Reference info, title, and abstract follow:

# Letter

*Nature* **451**, 1098-1102 (28 February 2008) | doi:10.1038/nature06518; Received 17 October 2007; Accepted 29 November 2007

## Scaling laws of marine predator search behaviour

David W. Sims, Emily J. Southall, Nicolas E. Humphries, Graeme C. Hays, Corey J. A. Bradshaw, Jonathan W. Pitchford, Alex James, Mohammed Z. Ahmed, Andrew S. Brierley, Mark A. Hindell, David Morritt, Michael K. Musyl, David Righton, Emily L. C. Shepard, Victoria J. Wearmouth, Rory P. Wilson, Matthew J. Witt & Julian D. Metcalfe

Many free-ranging predators have to make foraging decisions with little, if any, knowledge of present resource distribution and availability^{1}. The optimal search strategy they should use to maximize encounter rates with prey in heterogeneous natural environments remains a largely unresolved issue in ecology

^{1, }

^{2, }

^{3}. Lévy walks

^{4}are specialized random walks giving rise to fractal movement trajectories that may represent an optimal solution for searching complex landscapes

^{5}. However, the adaptive significance of this putative strategy in response to natural prey distributions remains untested

^{6, }

^{7}. Here we analyse over a million movement displacements recorded from animal-attached electronic tags to show that diverse marine predators—sharks, bony fishes, sea turtles and penguins—exhibit Lévy-walk-like behaviour close to a theoretical optimum

^{2}. Prey density distributions also display Lévy-like fractal patterns, suggesting response movements by predators to prey distributions. Simulations show that predators have higher encounter rates when adopting Lévy-type foraging in natural-like prey fields compared with purely random landscapes. This is consistent with the hypothesis that observed search patterns are adapted to observed statistical patterns of the landscape. This may explain why Lévy-like behaviour seems to be widespread among diverse organisms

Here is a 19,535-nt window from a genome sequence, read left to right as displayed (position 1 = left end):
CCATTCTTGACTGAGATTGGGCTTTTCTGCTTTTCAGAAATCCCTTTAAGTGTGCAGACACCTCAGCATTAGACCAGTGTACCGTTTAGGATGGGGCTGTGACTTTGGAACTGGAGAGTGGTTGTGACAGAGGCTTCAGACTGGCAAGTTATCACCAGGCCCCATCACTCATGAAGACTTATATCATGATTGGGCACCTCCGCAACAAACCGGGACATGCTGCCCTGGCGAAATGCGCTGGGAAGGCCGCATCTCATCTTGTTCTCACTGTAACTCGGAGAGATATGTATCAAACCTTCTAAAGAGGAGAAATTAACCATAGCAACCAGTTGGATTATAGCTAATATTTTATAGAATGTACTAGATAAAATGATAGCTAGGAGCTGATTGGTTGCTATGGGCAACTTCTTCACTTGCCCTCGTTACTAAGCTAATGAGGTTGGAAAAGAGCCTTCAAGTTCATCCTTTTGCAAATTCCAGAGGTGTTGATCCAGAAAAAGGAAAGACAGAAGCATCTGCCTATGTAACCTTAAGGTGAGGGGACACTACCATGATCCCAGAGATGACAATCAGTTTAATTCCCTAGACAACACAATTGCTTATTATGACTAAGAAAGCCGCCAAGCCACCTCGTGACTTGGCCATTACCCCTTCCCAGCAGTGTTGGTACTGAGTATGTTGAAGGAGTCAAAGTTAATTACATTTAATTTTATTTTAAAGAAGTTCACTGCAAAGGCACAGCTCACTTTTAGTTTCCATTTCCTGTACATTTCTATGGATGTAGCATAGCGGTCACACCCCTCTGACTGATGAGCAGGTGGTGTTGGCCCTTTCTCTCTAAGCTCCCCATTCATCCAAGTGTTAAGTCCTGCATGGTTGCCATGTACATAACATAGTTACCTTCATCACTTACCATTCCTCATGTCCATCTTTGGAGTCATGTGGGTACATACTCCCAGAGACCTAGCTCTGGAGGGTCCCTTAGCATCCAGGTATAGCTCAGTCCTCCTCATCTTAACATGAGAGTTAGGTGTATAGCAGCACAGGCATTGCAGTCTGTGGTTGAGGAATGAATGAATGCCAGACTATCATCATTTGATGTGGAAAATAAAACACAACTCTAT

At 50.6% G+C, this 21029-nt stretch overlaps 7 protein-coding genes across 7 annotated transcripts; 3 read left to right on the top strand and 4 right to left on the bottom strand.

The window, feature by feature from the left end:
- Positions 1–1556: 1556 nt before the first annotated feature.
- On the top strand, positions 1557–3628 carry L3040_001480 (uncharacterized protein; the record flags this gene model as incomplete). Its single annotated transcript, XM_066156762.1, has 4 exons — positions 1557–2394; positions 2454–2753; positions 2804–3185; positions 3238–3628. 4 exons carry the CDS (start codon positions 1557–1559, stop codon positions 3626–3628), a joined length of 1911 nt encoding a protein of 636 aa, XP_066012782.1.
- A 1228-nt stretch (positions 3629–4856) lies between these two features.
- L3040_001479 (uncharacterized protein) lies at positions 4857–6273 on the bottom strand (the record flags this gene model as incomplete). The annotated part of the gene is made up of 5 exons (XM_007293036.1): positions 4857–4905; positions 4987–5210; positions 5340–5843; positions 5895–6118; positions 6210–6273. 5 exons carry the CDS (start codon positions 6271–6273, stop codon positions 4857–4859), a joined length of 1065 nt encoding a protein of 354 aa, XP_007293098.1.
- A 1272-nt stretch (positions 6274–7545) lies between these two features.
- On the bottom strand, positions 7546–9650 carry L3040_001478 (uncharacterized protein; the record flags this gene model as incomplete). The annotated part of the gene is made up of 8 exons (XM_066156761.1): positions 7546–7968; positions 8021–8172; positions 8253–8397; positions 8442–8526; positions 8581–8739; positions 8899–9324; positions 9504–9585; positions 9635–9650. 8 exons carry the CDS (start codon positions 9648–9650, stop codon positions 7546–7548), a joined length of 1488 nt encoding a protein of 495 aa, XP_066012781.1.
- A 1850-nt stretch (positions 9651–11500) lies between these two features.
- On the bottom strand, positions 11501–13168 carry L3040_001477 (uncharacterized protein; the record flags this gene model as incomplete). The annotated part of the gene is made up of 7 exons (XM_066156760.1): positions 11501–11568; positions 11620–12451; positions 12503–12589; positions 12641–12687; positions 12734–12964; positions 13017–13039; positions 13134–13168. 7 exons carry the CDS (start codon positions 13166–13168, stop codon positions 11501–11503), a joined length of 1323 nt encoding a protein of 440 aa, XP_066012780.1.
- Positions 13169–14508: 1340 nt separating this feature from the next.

^{3}, from microbes

^{8}to humans

^{9}, as a 'rule' that evolved in response to patchy resource distributions.

*****

So there has been a lot of attention to this Levy Walk stuff in recent years. Do animal movements form power law distributions in terms of the length of each 'flight' they take? If you track an animal as it moves, it goes in a straight line for a while and then turns. These straight line lengths between turns are called paths or flights. A Levy Flight distribution is one where the histogram of these flights has a really long tail toward long flights and the probability of finding a flight of any given length is a power law distribution with an exponent between about 1 and 3 (around 2 being typical). This means there are a lot of small lengths and a few really long ones and that as length increases by some factor the probability decreases by a constant factor (the exponent). Some folks think the importance of these Levy Flights is way overblown and some people think its a big deal. If its a big deal its because we are learning something fundamental about how foraging behavior is organized and presumably how that organization reflects something about the underlying ecology or prey distribution. Are these things adaptive? To get a visual, imagine taking 'flights' while foraging that were all the same length. You might deplete all the resources in your immediate surroundings efficiently but what happens when you have to move a long way? So lots of small steps and a few long ones might be the way to go to efficiently search in your foraging habitat - and that is more or less what the Levy Flight is about.

Here they argue that Levy Flights are optimal foraging strategies that reflect the underlying distribution of prey. Hopefully we'll know more about the mechanistic links between path length distributions and prey distributions in the future. Also note that the book on Foraging that I have been blogging about does not cover this new work on Levy Flights even though this would certainly be a hot topic to some. Of course I don't blame the editors of the book as you can't fit in everything.

Anyway, its an interesting paper that is worth checking out.

Best,

Oskar